Monday, 4 May 2015

Donkey - An Asinine Etymology

An exceptionally handsome donkey
(photo by Keoki Seu)


Noun. Late 18th century.
[Origin unknown; in early use pronounced to rhyme with monkey, whence the proposed derivations from DUN noun and the male personal name Duncan.]

1 Ass. noun. L18

2 A stupid or silly person. M19

3(a) In full, donkey engine.
A small auxiliary engine, especially on a ship. M19

3(b) In full, donkey pump. A small or auxiliary pump. M19

4 A simple card-game often played with special cards. E20

5 A low stool used by an artist at an easel. M20

Donkeys have been working with us for a very long time - at least 4,000 years, according to the Encyclopaedia Brittanica. Despite these thousands of years of faithful service, however, we don't treat donkeys that kindly, linguistically speaking. Donkey, for example, is a favourite insult for someone who is stupid, silly or inept, donkeydom is a noun for stupidity in general, and donkey-work is menial, hard and unattractive labour (but that which requires little intelligence to perform); there is also asinine, of course, a favourite of cultural snobs and naff teachers.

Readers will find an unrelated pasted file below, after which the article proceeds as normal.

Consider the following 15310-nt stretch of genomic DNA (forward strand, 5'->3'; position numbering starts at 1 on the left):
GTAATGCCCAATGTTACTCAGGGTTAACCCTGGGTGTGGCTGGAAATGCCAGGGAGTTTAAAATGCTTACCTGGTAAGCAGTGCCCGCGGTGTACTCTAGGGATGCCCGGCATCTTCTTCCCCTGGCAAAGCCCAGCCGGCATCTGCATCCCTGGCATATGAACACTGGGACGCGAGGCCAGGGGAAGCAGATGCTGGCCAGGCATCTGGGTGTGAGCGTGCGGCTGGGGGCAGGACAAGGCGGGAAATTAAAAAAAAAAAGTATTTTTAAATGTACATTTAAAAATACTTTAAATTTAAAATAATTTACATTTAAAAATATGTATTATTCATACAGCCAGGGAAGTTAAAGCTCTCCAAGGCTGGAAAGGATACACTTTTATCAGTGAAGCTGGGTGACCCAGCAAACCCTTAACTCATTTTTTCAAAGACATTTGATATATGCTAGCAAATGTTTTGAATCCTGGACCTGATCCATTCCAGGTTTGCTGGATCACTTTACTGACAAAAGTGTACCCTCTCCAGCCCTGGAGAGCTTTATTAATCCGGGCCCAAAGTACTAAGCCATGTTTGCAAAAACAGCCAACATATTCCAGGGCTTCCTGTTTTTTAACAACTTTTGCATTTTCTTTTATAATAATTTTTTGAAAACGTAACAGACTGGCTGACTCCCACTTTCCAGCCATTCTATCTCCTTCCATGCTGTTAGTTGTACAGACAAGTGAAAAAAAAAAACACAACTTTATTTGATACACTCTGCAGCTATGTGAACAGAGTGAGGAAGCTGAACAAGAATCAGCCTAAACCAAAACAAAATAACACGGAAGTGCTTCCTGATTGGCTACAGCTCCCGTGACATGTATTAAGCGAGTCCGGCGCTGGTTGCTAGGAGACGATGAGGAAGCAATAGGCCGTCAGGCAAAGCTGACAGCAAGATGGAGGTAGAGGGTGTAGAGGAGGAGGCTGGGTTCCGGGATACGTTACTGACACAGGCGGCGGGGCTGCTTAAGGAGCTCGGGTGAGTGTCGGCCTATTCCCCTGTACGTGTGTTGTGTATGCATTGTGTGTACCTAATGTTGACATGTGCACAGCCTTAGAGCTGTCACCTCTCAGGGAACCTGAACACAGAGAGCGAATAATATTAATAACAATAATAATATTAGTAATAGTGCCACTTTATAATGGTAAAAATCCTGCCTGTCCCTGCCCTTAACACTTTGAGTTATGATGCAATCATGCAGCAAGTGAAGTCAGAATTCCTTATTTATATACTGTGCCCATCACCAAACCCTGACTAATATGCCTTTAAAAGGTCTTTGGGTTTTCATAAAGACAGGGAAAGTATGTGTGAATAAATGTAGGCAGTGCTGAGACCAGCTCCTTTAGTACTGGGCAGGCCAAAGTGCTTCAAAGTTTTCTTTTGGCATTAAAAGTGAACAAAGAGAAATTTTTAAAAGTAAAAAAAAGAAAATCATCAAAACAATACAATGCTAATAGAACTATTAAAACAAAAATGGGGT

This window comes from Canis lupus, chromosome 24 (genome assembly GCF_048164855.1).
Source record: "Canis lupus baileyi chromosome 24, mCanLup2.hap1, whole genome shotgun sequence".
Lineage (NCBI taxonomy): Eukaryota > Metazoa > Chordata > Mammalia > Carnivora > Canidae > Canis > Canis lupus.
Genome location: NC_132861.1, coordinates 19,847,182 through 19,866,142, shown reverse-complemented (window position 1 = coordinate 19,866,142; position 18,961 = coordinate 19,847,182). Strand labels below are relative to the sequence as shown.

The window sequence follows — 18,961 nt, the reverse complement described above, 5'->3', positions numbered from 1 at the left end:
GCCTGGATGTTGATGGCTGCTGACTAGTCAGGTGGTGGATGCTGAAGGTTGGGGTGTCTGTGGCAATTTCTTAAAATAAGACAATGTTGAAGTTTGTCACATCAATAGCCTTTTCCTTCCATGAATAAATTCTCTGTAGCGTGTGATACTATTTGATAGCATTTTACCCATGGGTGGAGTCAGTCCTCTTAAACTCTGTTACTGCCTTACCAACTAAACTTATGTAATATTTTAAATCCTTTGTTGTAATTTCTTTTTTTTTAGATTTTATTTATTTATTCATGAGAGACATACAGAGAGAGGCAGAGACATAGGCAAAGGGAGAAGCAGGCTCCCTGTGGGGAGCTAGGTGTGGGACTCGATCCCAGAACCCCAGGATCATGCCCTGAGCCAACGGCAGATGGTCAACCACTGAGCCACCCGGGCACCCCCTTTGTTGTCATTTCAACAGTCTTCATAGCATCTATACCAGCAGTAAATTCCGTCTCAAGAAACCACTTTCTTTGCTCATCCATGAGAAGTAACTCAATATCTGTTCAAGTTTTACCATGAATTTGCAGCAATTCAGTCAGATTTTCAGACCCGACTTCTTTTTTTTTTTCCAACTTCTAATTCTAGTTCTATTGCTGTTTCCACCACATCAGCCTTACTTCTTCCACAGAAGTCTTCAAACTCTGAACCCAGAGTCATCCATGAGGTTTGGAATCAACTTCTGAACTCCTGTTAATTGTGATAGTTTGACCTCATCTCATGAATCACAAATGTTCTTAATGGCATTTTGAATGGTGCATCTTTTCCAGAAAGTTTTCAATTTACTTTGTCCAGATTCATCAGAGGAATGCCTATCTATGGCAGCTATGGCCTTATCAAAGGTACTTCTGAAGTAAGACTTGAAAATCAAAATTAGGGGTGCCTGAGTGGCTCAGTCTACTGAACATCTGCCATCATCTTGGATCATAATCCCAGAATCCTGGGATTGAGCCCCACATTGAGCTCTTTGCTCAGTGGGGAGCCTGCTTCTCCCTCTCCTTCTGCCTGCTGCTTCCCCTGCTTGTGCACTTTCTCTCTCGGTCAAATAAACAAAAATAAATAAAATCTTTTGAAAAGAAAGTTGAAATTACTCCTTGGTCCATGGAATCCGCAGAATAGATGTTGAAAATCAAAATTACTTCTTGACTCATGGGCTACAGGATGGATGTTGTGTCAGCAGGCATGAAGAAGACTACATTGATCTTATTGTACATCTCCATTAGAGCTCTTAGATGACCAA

We do at least seem to respect their hardiness, however, as apparently being able to talk the hind legs off a donkey is quite a feat, and donkey's years is a very long time indeed (a well cared for donkey can live for 30-50 years, while the life-expectancy of the average working donkey is a much more modest 12-15 years). And, finally, it's worth pointing out that donkeys are exceptionally sure-footed, despite their association with ineptitude and clumsiness, which allows them to live and work in areas completely inaccessible to the much more respected horse.

Regarding the etymology of donkey, it's a little bit of a mystery - ass is much older, from Old English assus, itself derived from the Celtic and Welsh asyn. It's possible that donkey comes from the colour dun, a dull greyish-brown. Of particular note, however, is that donkey originally rhymed with monkey - I don't know why that tickles me, but it does, and I think it probably made you smile too.

Do please get off your ass leave a comment in the box below.


  1. I did have a quick look through the Anglo-Saxon Dictionary to see if I could find anything etymologically "donkey+ass" related and stumbled upon the adjective "asse-dun" which I thought might be promising seeing as it was glossed in Latin as: "dosinus vel cinereus, equus asinini pili' ("like ash, ass hair colour") but the dictionary seems undecided whether the qualifying "ass" of "ass-dun" is derived from "asse" (Latin: asina) or "asce" (ash, tree)?
    I found it mildly amusing in a schoolboy fashion that the first recorded quotation for "donkey" is from the 1785 Classical Dictionary of the Vulgar Tongue: "Donkey or Donkey Dick..." (snigger) but the "donkey dick" here isn't in the modern slang sense of the term, rather it's referring to 'a male donkey' or jackass.

    1. Any term with the word 'dick' in it has to be worth a titter ...

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